Ask Spine Surgeons is a weekly series of questions posed to spine surgeons around the country about clinical, business and policy issues affecting spine care. We invite all spine surgeon and specialist responses.
Next week's question: What advice do you have for physicians dealing with the learning curve when learning new techniques?
Please send responses to Anuja Vaidya at firstname.lastname@example.org by Wednesday, Oct. 12, at 5 p.m. CST.
Question: How will biologics grow over the next five years?
Brian R. Gantwerker, MD, The Craniospinal Center of Los Angeles: I believe biologics will actually stagnate or evolve very slowly. Silicon-based technologies sound interesting, but I think most patients would not like the idea of "glass" being put in their spines. Also, the efforts of payers to classify standard cell-based biologics as stem cell therapy will thwart its ultimate growth. However, I think the use of biologics themselves will diminish, as more data supporting techniques such as arthroplasty become accepted and easier to apply in more advanced disease states.
J. Brian Gill, MD, MBA, Nebraska Spine Hospital, Omaha: Minimally invasive surgeries are fueling this growth as alternatives are sought for bone grafting materials to reduce operative time, pain, hospital stays, cost, etc. As the minimally invasive market grows, so will biologics.
Srdjan Mirkovic, MD, NorthShore Orthopaedic Institute, Evanston, Ill.: Interest in biologics is high but I anticipate the growth to be slow over the next five years, mainly due to it being such a complex field.
The possibilities of bone growth are exciting. Osteoinductive biologics research into bone morphogenetic proteins, stem cells, disc regeneration and gene therapy will continue to progress. But much research is yet to be done. The majority of the research has to advance well beyond the animal stage when determining dosage, delivery systems and efficacy. There are a lot of unanswered questions and this type of research is expensive. Advancements in these areas are filtered by cost and benefit of care.
Osteoconductive biologics are likely to continue to be used. Their efficacy, safety and cost compared to the safe and less expensive use of allograft remains to be determined. The use of a patient's own harvested bone will remain the gold standard for spinal fusions.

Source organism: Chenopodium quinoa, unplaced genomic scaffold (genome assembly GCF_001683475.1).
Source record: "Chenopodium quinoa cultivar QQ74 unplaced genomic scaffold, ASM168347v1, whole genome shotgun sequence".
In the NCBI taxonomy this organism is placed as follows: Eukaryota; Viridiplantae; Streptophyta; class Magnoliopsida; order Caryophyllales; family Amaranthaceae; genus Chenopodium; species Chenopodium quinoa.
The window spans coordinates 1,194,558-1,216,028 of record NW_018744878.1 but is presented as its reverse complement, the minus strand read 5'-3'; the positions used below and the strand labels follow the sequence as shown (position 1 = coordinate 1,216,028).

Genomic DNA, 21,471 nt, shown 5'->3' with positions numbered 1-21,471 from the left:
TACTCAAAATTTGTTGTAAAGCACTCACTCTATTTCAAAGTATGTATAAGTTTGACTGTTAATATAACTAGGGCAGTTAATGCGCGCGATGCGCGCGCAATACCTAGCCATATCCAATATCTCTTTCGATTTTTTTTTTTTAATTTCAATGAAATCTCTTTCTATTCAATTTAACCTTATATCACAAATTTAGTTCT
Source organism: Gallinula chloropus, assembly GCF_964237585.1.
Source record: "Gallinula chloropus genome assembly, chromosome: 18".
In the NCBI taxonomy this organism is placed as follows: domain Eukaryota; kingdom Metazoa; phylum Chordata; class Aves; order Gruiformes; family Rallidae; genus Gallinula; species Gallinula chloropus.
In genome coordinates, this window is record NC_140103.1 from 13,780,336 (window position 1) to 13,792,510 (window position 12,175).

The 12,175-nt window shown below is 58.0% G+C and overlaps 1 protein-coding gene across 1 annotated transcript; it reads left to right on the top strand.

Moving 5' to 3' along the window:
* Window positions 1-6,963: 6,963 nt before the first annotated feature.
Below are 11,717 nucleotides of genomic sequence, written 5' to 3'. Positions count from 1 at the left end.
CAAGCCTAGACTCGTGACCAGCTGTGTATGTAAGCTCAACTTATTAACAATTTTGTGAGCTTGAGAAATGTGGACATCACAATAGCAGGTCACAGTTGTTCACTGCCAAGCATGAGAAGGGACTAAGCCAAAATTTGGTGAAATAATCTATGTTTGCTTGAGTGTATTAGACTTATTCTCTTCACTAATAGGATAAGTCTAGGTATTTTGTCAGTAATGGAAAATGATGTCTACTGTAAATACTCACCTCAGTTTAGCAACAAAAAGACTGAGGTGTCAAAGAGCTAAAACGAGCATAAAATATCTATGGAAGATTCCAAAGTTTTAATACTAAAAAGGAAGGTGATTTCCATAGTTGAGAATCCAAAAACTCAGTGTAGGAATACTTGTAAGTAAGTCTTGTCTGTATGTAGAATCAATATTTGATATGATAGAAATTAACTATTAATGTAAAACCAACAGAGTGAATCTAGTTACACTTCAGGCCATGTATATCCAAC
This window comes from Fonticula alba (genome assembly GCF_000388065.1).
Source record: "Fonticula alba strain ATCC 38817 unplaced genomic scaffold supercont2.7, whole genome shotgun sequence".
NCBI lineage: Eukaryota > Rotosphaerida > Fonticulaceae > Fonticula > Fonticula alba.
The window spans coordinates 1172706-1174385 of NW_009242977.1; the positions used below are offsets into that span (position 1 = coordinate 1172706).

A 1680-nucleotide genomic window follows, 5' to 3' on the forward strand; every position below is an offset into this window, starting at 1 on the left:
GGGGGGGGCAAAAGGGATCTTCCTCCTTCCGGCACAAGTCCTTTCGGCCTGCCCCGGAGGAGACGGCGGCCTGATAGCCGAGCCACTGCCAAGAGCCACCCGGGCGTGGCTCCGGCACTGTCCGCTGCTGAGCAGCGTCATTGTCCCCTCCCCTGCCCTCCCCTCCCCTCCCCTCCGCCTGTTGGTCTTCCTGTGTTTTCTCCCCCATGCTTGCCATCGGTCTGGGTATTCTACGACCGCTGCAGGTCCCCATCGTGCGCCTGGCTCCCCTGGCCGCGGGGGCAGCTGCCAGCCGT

Over the next five years, it will be an exciting but challenging time with biologics in spine care. I anticipate real change in this area will come closer to 10 to 20 years from now.
Luga Podesta, MD, director, sports medicine, St. Charles Orthopedics, E. Setauket, N.Y.: Over the past 10 years, there has been significant increasing interest in cell-based therapies and biologic treatments including platelet-rich plasma and stem cells to treat sports-related and other musculoskeletal injuries involving soft tissue tendons, ligaments, muscle, bone and articular cartilage.
Advancement in cell, molecular and developmental biology have helped to discover the signaling molecules responsible for specific cell lineages — that is, muscle, tendon, ligament and articular cartilage — involved in tissue formation and regeneration.
Further research and acquired knowledge into how these particular biologic therapies, cell components and bioactive proteins participate and affect the tissue repair response will aid in the basic understanding of their desired mechanisms of action. The role of PRP, stem cell and other biologic cell-based treatments in sports medicine may signal a new era where athletic musculoskeletal and other orthopedic injuries are treated with growth factors, stem cells, bioactive proteins and tissue-specific cell lines. However, there remains a significant amount of work that needs to be done proving efficacy and safety data before these therapies become the standard of care.
Medhat Mikhael, MD, pain management specialist, medical director, Center for Spine Health at Orange Coast Memorial Medical Center, Fountain Valley, Calif.: Biologics will play a vital rule in the future of medicine. Researchers are working on production of about 900-plus medicines and vaccines to treat several diseases from autoimmune diseases and rheumatologic diseases to cancer. Examples of some of the biological products are the monoclonal antibodies, therapeutic vaccines, blood products, gene therapies and cell therapy. It is basically the future of medicine. The hope is that the changes in healthcare do not affect these researchers or the coverage of these products to the patients in a negative way.
Steve Yoon, MD, Director, orthobiologics & regenerative medicine, Kerlan-Jobe Orthopedic Clinic, Los Angeles: The use of biologics within all fields of medicine is growing at a rapid pace due to its potential for healing in addition to its possible anti-inflammatory and anti-scarring effects. Understanding the cellular and molecular pathways and how it pertains to clinical outcomes will be key in understanding how to use this material. The use of biologics will increase both in the clinical and operative setting as it may prevent patients from undergoing surgery, and when surgery is warranted, it could possibly improve surgical outcomes. It's here to stay and the knowledge base and momentum is growing each year.